The federal government is by far the largest lender, and the White House announced plans to wipe the slate clean for more than 7 million borrowers who defaulted on their student loans. Congress is urging for at least $50,000 per borrower to be forgiven. But the president has reiterated that if he uses his authority for broad student loan forgiveness, it would only be for up to $10,000 per borrower. Not any more than that.

Let’s talk about whether it’s likely these policies move forward and what obstacles we can expect on the way to student loan forgiveness. The president can unilaterally cancel student debt. We would urge President Biden to cancel debt for all borrowers. And then we still have the problem of predatory for-profit colleges that really lie to students about what they’re going to provide and deceive them. And then that leaves the students often with no degree or a degree that isn’t recognized by employers.

We think the administration should publicize the number of programs that are already in existence, many put together by President Obama’s administration. But there are programs where students can work for a nonprofit. There are programs for doctors who have too much medical debt as programs for nurses. These programs are for teachers. So there are many different programs. Loan relief would likely be a one-time solution. The focus will be on lowering the cost of education and making community and state colleges even cheaper.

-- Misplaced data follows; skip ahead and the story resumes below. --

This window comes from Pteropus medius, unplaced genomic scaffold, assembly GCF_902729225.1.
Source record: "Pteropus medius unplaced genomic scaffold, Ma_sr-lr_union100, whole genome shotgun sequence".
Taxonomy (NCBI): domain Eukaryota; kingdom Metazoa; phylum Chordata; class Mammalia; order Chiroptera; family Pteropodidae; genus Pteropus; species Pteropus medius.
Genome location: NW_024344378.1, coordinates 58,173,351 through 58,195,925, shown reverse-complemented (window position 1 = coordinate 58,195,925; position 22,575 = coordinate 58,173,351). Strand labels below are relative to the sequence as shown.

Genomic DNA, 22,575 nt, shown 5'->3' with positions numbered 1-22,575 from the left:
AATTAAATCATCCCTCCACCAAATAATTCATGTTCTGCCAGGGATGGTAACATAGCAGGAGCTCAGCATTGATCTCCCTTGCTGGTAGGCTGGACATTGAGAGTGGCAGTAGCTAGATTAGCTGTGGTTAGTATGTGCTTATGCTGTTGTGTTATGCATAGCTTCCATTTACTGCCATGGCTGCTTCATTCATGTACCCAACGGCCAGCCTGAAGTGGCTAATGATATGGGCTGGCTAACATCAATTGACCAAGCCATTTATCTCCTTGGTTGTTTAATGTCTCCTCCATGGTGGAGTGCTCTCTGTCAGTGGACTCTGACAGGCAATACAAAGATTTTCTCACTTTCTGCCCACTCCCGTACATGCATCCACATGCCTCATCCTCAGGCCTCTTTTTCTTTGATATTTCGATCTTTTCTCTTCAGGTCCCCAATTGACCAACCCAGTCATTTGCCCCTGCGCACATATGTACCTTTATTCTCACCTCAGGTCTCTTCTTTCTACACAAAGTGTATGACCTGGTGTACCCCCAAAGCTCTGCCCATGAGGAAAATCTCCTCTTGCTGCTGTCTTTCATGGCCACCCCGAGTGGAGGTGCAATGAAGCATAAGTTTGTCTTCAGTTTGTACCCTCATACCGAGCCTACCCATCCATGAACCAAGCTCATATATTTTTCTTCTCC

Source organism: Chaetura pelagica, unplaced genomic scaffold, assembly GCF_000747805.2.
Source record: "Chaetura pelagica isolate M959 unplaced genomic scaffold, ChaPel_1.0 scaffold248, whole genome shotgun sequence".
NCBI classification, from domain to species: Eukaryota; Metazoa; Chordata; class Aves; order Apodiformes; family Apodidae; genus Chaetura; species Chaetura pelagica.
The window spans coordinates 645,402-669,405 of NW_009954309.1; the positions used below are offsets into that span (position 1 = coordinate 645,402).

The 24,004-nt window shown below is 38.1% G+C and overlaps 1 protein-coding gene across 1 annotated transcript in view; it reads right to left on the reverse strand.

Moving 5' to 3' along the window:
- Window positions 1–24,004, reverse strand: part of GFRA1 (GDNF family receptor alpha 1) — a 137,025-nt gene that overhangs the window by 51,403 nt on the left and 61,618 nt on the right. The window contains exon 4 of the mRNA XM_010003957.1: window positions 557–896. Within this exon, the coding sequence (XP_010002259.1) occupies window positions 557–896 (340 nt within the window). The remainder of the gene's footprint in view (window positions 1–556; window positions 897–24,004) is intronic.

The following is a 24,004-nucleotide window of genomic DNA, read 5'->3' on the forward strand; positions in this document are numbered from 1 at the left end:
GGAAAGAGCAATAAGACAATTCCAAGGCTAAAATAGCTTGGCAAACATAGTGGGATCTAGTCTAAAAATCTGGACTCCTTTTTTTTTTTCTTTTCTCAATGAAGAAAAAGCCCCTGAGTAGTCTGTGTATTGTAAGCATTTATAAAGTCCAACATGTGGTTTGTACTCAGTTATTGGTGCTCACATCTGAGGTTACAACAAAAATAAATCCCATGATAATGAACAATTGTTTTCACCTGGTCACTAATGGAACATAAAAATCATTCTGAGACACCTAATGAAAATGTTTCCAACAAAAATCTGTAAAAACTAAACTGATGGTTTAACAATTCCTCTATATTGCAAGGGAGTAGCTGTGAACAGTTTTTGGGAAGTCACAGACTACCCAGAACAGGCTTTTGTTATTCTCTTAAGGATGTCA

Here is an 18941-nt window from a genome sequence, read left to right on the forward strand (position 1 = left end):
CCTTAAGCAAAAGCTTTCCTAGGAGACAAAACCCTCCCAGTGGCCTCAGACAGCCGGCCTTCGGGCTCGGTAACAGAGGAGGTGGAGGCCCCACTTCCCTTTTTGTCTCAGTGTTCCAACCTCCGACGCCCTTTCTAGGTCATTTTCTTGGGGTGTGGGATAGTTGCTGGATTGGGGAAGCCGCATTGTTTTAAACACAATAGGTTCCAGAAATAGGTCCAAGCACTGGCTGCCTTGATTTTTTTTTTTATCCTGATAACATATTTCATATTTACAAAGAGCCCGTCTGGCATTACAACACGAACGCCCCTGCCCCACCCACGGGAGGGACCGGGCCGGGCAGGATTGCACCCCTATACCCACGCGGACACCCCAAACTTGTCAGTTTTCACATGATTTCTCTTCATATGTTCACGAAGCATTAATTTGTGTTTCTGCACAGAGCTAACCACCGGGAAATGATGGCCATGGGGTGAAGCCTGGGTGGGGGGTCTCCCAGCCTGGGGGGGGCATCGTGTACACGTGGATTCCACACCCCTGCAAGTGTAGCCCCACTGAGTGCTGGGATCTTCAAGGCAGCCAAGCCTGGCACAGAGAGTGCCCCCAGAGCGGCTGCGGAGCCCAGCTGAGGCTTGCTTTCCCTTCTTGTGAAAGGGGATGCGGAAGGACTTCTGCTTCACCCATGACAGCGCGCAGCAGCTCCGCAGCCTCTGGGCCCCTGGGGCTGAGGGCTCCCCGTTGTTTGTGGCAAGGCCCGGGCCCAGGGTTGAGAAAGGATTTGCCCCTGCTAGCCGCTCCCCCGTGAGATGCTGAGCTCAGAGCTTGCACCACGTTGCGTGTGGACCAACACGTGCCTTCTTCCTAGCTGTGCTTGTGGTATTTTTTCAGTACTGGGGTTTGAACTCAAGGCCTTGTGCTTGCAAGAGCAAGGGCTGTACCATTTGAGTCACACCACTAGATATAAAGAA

student loan forgiveness
The Hill

The cost of student loan forgiveness

So let’s talk about what student loan debt forgiveness would actually cost. Multiple estimates show that if the government cancels up to $10,000 per borrower, that’s going to cost more than $450 billion. Now, if it goes up to 50,000 each, that’s over 1 trillion. Naturally, there are some economic implications to all of that. Of course, there are all sorts of varying opinions on debt relief. But the thing that advocates and critics do agree upon is that loan forgiveness is going to have an impact on the economy.

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The impact of student loan forgiveness on the economy, individuals

It definitely is not going to solve the whole problem, but for some people, it will make a difference. But what about the students who’ve worked very hard to pay off their debt or the parents who saved so that their students wouldn’t have to have any debt? Does it set what we call in economics a moral hazard problem where people might not pay off their debt in the future because they think that the federal government is just going to cancel it? The people who say that student debt cancelation doesn’t solve the problem in the long term.

We agree with that. That doesn’t mean we shouldn’t cancel the debt. If President Biden was to cancel $50,000 of student debt, you’d have 36 million Americans who would be liberated from those obstacles. But you should be able in any state to get a high-quality public education that’s going to serve you well in life without being saddled with debt. We have to correct the policy mistake of the last 40 years.

Bottomline

That makes this one of the largest transfers of wealth in American history. But maybe this is an opportunity to become more nuanced in how we issue student loans in the future. Ultimately, we know who’s going to pay for this. It’s the taxpayers. So that’s a lot of info, but we want to know what you think Let us know in the comments below.